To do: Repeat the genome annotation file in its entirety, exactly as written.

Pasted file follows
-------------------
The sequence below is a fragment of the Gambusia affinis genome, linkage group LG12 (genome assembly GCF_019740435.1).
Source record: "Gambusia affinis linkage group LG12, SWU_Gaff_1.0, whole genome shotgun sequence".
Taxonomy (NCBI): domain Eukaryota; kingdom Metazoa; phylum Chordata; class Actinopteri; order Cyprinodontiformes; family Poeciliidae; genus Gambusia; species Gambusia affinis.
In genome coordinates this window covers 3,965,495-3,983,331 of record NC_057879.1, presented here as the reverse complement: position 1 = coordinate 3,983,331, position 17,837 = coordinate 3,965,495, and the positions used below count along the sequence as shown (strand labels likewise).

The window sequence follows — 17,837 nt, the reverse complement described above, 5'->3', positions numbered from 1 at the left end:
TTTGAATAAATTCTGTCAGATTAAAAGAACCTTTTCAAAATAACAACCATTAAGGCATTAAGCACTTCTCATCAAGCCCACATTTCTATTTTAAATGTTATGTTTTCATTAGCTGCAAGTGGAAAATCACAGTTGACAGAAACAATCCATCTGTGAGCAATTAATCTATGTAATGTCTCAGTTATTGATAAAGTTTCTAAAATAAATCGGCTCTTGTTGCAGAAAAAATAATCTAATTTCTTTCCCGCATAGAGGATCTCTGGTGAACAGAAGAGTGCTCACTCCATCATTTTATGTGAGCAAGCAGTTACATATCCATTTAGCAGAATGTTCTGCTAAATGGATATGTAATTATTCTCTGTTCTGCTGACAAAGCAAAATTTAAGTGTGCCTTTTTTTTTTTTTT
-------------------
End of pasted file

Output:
The sequence below is a fragment of the Gambusia affinis genome, linkage group LG12 (genome assembly GCF_019740435.1).
Source record: "Gambusia affinis linkage group LG12, SWU_Gaff_1.0, whole genome shotgun sequence".
Taxonomy (NCBI): domain Eukaryota; kingdom Metazoa; phylum Chordata; class Actinopteri; order Cyprinodontiformes; family Poeciliidae; genus Gambusia; species Gambusia affinis.
In genome coordinates this window covers 3,965,495-3,983,331 of record NC_057879.1, presented here as the reverse complement: position 1 = coordinate 3,983,331, position 17,837 = coordinate 3,965,495, and the positions used below count along the sequence as shown (strand labels likewise).

The window sequence follows — 17,837 nt, the reverse complement described above, 5'->3', positions numbered from 1 at the left end:
TTTGAATAAATTCTGTCAGATTAAAAGAACCTTTTCAAAATAACAACCATTAAGGCATTAAGCACTTCTCATCAAGCCCACATTTCTATTTTAAATGTTATGTTTTCATTAGCTGCAAGTGGAAAATCACAGTTGACAGAAACAATCCATCTGTGAGCAATTAATCTATGTAATGTCTCAGTTATTGATAAAGTTTCTAAAATAAATCGGCTCTTGTTGCAGAAAAAATAATCTAATTTCTTTCCCGCATAGAGGATCTCTGGTGAACAGAAGAGTGCTCACTCCATCATTTTATGTGAGCAAGCAGTTACATATCCATTTAGCAGAATGTTCTGCTAAATGGATATGTAATTATTCTCTGTTCTGCTGACAAAGCAAAATTTAAGTGTGCCTTTTTTTTTTTTTT